Ankle Arthroscopy

Arthroscopy involves looking at the inside of the ankle joint with a small telescope and camera (arthroscope). The image is projected onto a television monitor via a fibre optic cable. This allows the surgeon to fully inspect and repair any problems.

Arthroscopy is a generally safe procedure and is performed as a day surgery under

anaesthetic. It allows for a quicker return to work and sporting activities. There are less risks and discomfort.

Common problems that can be treated are:

  • Synovitis (inflammation of the joint lining)
  • Damaged joint surfaces
  • Loose fragments of bone or cartilage
  • Bone spurs / impingement

The results from arthroscopic surgery depend on the what is found and “fixed” during the procedure. Most patients return to work within two weeks of their surgery and return to sports about 6 weeks.

Complications from arthroscopy are uncommon but may include:

  • Infection
  • Excessive swelling of the ankle
  • Bleeding within the ankle
  • Damage to blood vessels or nerves

For more information about your condition, go to: – click on Foot and Ankle

Instructions for AFTER the surgery

  • It is essential for someone to accompany you home and preferably stay with you for 24 hours.
  • You may put full weight through your leg when walking.
  • Use crutches for comfort, stability/balance.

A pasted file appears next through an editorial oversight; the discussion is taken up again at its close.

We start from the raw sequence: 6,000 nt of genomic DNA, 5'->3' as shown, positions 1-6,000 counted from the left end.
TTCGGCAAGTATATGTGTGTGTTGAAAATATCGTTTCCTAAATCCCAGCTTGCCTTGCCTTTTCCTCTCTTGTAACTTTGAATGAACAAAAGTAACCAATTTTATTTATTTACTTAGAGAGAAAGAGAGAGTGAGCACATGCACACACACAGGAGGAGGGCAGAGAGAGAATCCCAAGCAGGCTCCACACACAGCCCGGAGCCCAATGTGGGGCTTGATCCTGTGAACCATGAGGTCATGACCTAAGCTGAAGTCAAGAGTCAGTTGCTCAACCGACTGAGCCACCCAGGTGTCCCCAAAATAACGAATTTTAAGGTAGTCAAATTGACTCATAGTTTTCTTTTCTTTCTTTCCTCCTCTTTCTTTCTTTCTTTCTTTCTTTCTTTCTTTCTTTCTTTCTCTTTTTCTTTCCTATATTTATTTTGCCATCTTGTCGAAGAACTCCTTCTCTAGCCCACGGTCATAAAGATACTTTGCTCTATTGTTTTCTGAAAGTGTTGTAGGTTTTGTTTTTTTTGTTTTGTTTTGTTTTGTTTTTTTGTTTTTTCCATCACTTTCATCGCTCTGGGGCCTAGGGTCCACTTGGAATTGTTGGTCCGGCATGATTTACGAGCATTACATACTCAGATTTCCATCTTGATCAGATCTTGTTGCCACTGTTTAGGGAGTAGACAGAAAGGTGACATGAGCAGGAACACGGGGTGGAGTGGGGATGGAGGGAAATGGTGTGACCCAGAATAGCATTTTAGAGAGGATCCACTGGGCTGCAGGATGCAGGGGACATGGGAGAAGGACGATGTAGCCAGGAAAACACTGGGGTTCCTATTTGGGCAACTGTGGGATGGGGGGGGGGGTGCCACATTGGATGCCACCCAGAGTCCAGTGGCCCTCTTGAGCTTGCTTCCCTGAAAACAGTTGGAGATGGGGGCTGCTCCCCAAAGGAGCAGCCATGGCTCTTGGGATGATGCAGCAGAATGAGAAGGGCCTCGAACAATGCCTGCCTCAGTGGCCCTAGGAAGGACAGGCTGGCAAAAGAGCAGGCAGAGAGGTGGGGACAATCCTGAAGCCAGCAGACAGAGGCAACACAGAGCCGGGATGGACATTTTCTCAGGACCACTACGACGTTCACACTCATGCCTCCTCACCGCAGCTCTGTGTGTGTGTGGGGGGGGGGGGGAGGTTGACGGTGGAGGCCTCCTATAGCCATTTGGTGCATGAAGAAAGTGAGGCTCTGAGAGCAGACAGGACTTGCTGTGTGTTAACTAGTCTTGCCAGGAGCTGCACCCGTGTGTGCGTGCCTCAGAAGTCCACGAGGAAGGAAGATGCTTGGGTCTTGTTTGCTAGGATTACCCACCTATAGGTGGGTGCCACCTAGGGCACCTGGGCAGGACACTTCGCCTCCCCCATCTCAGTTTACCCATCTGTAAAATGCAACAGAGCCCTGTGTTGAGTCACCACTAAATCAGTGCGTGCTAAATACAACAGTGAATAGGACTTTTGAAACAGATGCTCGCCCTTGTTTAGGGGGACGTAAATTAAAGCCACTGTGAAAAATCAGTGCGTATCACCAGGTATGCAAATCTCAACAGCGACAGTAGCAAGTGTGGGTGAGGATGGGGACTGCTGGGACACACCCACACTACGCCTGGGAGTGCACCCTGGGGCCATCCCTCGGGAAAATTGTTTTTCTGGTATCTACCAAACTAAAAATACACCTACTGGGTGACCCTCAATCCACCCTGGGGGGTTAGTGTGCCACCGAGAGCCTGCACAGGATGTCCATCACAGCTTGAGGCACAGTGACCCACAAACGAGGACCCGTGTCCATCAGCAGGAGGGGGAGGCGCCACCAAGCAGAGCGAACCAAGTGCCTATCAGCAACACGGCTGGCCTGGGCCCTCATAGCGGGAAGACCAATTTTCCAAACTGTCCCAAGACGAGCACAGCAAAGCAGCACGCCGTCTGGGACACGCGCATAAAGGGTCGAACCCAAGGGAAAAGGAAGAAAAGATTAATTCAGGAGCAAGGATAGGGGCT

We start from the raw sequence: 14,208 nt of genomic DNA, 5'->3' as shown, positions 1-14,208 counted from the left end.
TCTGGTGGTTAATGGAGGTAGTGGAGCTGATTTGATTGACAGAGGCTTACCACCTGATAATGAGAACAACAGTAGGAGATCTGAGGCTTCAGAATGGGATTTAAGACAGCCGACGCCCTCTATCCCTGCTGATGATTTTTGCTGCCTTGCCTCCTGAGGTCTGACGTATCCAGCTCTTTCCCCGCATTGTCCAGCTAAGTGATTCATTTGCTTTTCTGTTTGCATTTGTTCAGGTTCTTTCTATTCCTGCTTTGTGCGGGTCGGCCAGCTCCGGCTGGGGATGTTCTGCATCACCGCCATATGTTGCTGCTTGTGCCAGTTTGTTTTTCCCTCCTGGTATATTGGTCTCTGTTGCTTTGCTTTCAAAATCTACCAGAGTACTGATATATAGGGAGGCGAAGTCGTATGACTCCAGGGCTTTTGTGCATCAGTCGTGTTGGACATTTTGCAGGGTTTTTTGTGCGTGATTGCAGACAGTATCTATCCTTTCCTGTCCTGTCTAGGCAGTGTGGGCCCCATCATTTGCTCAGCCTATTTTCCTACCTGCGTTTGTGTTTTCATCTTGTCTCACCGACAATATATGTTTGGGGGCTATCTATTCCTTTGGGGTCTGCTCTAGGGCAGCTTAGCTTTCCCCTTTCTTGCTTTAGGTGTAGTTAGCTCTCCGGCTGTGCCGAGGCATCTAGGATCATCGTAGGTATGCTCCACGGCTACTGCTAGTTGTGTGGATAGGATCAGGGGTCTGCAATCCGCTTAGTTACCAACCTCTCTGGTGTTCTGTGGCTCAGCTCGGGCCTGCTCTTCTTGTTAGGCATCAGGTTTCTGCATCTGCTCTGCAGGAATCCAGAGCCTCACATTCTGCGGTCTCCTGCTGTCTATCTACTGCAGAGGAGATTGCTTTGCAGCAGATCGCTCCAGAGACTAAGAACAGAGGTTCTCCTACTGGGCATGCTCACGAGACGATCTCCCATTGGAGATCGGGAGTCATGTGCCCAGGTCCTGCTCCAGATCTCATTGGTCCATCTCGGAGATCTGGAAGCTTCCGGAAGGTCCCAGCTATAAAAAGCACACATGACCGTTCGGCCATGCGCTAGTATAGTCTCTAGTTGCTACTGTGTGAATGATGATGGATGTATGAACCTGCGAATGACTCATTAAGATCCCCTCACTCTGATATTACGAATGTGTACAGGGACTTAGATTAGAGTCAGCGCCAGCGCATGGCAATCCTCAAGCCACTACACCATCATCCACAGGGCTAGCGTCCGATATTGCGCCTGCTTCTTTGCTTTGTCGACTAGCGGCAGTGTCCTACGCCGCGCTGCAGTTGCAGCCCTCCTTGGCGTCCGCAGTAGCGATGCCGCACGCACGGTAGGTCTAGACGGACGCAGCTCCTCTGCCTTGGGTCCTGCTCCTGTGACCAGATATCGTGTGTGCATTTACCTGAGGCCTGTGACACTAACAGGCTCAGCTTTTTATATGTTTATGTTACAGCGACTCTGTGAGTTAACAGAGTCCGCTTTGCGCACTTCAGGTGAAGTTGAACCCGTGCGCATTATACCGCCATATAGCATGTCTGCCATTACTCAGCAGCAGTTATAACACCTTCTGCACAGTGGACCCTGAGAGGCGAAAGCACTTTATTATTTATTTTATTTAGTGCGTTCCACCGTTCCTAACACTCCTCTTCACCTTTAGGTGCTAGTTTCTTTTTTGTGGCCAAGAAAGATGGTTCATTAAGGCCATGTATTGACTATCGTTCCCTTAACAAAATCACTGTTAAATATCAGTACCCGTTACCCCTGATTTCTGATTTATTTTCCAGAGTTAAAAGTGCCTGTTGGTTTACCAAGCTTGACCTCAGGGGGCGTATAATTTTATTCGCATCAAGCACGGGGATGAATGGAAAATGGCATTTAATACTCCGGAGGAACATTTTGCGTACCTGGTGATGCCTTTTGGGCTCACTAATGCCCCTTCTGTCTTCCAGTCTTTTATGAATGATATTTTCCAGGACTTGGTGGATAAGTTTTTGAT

• Try not to limp.
  • Stop using crutches when able to walk comfortably WITHOUT a limp.
  • All wounds are closed with steri-strips (NO stitches) AND covered with a WATERPROOF dressing.
  • Leave bulk dressing undisturbed for 48 hours.
  • Remove bulky dressing after 48 hours and replace with elastic bandage (Tubigrip) supplied.
  • Wear elastic bandage at all times except for daily shower. (No soaking, baths OR swimming yet).
  • Swelling. This is to be expected. Elevate operated ankle as much as possible for first 3-5 days
  • Pain You will receive a prescription for pain medication on discharge. Pain relief medication works best if taken REGULARLY
  • Possible temporary numbness and/or tingling around the foot and toes.
  • Move you ankle AS MUCH AS POSSBILE. You will not cause any harm/damage to your ankle by moving it
  • Excessive persistent pain
  • Pus discharge from wound
  • Fever
  • Excessive pain AND tenderness AND swelling in the calf.

Should any of these symptoms persist contact Dr Sim’s rooms or after hours emergency.